Medicare: Part B or Not Part B

By on November 8, 2011 in News, Retirement

Medicare, Part B or Not Part B: That is the question facing many federal employees and retirees nearing the age of 65. 2011 is the year that the first cohort of “Baby Boomers” reaches 65.  Fedsmith has been receiving more inquiries than usual about whether choosing Part B is a wise choice. This article represents an update of an article on the same topic that I wrote in 2008.

Complicating any choice we face is the fact that we can carry our federal employees health insurance (FEHB) into retirement. Many private sector employers do not allow their employees to carry their health insurance into retirement, let alone past the age of Medicare eligibility.

A Word of Caution

Here is an introductory word of caution.The Medicare Trustees say that Medicare will become insolvent in 2024 if changes are not made to the program. They state that the payroll tax would have to double (1.45% to 2.9%) or that benefits would have to be cut by more than half (51% to be exact).

It is possible that Congress will act sometime before insolvency hits. We do not know when and we do not know how Medicare may be changed. In fact, House Republicans in their “Path to Prosperity” recommend turning Medicare into a voucher system. Therefore, this article deals with how Medicare is is currently structured.Premiums listed in the article are those for

It Depends

The answer to the question of whether we should elect Medicare Part B or not is “it depends.”  Let’s look at the two major items on which it depends.

First, it depends on your ability to afford carrying both Part B and your FEHB.For example, the
retiree premium for Blue Cross/Blue Shield Standard Option (the most popular of the FEHB plans) is $185.42 per month for self-only. Add that to the $99.90 per month for Part B and you come up with $285.32 per month for one person. Using the self and family monthly premium of $430.04 and two Part B enrollments and you’re facing a monthly bill of $629.84. OUCH! Of course. these are the premiums in 2012, premiums in future years are likely to be higher.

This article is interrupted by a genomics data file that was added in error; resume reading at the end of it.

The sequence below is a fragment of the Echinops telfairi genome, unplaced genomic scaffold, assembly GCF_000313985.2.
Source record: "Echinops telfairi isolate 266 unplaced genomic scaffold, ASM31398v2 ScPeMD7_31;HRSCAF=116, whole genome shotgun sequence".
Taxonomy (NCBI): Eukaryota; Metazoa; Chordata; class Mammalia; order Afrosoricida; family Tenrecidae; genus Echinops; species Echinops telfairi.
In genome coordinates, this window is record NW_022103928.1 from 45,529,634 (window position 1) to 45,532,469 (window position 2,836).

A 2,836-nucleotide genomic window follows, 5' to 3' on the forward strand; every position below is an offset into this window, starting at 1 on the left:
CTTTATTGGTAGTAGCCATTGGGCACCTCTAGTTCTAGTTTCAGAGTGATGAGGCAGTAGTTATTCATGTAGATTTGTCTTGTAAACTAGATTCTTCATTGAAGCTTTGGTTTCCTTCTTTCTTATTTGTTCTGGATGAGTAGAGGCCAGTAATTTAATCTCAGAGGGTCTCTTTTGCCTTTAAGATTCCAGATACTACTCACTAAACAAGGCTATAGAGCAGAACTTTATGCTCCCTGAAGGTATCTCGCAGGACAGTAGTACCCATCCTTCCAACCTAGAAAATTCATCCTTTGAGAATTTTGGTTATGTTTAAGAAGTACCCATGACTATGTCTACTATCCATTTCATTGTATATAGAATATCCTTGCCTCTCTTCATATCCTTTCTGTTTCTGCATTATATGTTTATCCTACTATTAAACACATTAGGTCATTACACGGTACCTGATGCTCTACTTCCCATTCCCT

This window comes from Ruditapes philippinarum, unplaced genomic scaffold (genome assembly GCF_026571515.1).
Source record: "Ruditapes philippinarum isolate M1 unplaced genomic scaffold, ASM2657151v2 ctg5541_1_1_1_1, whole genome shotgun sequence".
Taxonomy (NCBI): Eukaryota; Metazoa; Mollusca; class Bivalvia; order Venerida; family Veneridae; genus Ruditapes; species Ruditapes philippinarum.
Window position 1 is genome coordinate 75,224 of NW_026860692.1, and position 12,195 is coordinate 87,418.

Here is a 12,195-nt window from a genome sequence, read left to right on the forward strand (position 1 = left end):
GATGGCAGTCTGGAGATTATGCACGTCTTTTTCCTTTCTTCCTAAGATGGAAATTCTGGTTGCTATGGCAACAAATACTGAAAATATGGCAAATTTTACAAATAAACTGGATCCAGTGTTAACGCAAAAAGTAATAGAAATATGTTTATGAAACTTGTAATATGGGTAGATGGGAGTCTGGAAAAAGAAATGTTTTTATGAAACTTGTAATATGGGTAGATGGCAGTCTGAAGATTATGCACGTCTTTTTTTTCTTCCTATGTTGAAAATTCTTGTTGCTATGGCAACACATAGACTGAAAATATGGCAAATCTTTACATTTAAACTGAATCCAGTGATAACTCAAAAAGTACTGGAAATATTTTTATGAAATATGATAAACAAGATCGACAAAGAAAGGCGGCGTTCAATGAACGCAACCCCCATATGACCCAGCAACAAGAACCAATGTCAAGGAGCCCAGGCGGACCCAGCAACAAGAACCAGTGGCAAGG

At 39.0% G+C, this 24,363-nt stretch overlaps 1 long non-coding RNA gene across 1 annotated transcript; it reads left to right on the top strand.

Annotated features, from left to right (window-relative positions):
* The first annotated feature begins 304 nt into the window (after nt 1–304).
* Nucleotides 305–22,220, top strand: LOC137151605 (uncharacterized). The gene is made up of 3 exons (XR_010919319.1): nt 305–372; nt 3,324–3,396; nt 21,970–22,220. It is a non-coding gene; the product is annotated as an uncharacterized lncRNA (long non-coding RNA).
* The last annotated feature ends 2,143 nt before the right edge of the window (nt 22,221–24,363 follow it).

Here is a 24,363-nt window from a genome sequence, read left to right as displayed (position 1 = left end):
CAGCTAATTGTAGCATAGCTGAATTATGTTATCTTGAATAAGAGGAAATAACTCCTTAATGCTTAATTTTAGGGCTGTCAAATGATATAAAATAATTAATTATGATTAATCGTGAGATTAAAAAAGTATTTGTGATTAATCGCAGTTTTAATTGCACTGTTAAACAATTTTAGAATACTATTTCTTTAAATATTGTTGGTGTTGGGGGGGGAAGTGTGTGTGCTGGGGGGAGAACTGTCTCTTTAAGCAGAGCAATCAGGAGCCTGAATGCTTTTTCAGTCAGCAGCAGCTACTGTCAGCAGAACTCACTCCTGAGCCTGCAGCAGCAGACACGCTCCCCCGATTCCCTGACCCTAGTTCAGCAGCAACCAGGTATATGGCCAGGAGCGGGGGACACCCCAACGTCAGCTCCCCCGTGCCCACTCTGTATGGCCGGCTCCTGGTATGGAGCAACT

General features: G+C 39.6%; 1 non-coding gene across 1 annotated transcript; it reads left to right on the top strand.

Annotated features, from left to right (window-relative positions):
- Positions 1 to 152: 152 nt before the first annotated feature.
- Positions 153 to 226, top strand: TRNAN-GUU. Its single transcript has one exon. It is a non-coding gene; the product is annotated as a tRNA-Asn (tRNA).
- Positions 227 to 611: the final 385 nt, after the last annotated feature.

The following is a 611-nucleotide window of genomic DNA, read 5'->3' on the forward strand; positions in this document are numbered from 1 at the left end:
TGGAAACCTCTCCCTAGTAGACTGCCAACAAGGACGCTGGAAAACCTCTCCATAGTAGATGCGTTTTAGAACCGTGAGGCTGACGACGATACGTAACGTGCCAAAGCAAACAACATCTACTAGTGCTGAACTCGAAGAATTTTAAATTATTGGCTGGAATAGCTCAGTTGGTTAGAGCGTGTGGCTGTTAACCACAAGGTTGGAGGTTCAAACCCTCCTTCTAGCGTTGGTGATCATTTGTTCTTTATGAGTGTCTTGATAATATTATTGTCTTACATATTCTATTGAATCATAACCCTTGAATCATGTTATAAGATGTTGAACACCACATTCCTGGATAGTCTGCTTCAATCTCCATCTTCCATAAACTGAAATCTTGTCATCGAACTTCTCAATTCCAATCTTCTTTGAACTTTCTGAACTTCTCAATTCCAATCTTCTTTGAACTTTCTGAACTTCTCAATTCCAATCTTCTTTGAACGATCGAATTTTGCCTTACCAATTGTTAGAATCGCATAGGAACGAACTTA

Due to a means test, Part B premiums are higher for high-income retirees.For example, a retiree with an income of greater than $170,000 (joint filing status) would pay another $40 per month ($139.90) per person for Part B. The income levels where the means test kicks in are high enough that it is unlikely that they would hit too many federal retirees.

Second, it depends on your usage of medical services. Almost all FEHB plans will waive their deductibles and co-pays (except for prescription drugs) if you sign up for Part B.They will also pay your share (deductible and co-pay) of Medicare. Individuals who use a lot of medical care might come out ahead financially by selecting both Part B and the FEHB even if they are paying premiums for both of them.What is difficult is determining your need for medical care in future years.We also have to consider the penalty for late enrollment in Part B (more on that later).

If you are curious about whether or not your plan waives all deductibles and co-pays, read the section on coordination of benefits in your FEHB plan’s brochure.Some plans have additional information that can be helpful to the Medicare eligible federal retiree. The question of whether or not to choose Part B often comes up in the Q&A section of the NARFE magazine, NARFE. A while ago, they advised that if you could afford it, the best possible coverage was under both Part B and FEHB. However, a few years ago a NARFE official was quoted in the Chicago Tribune as saying that healthy retirees might want to wait to enroll in Part B for a few years.

The Cost of Delay

The problem with delaying enrollment in Part B is that, for each year you delay, there is a 10% late enrollment penalty tacked on to the premium. For example, if a 67 year-old enrolled in Part B now, their premium would be $119.88 per month due to the $19.98 late enrollment penalty.

Medicare and Tricare for Life

We haven’t yet addressed the issue of the Medicare eligible military retiree who has Tricare for Life. Tricare for Life requires that you elect Medicare Part B. Having Tricare for life also allows federal retirees to suspend their FEHB while covered under Tricare.

I am sorry to disappoint the readers who were expecting a yes or no answer to the question of whether or not to take Medicare Part B. This truly is a situation that depends on the two items discussed above; ability to pay and expected health care utilization.


John Grobe’s latest book, The Answer Book on Your Federal Employee Benefits, has just been released by LRP Publications. The book is written in an easy to understand question and answer format and covers all areas of federal benefits from the perspective of an employee at various stages of their career. Order your copy at

© 2016 John Grobe. All rights reserved. This article may not be reproduced without express written consent from John Grobe.

About the Author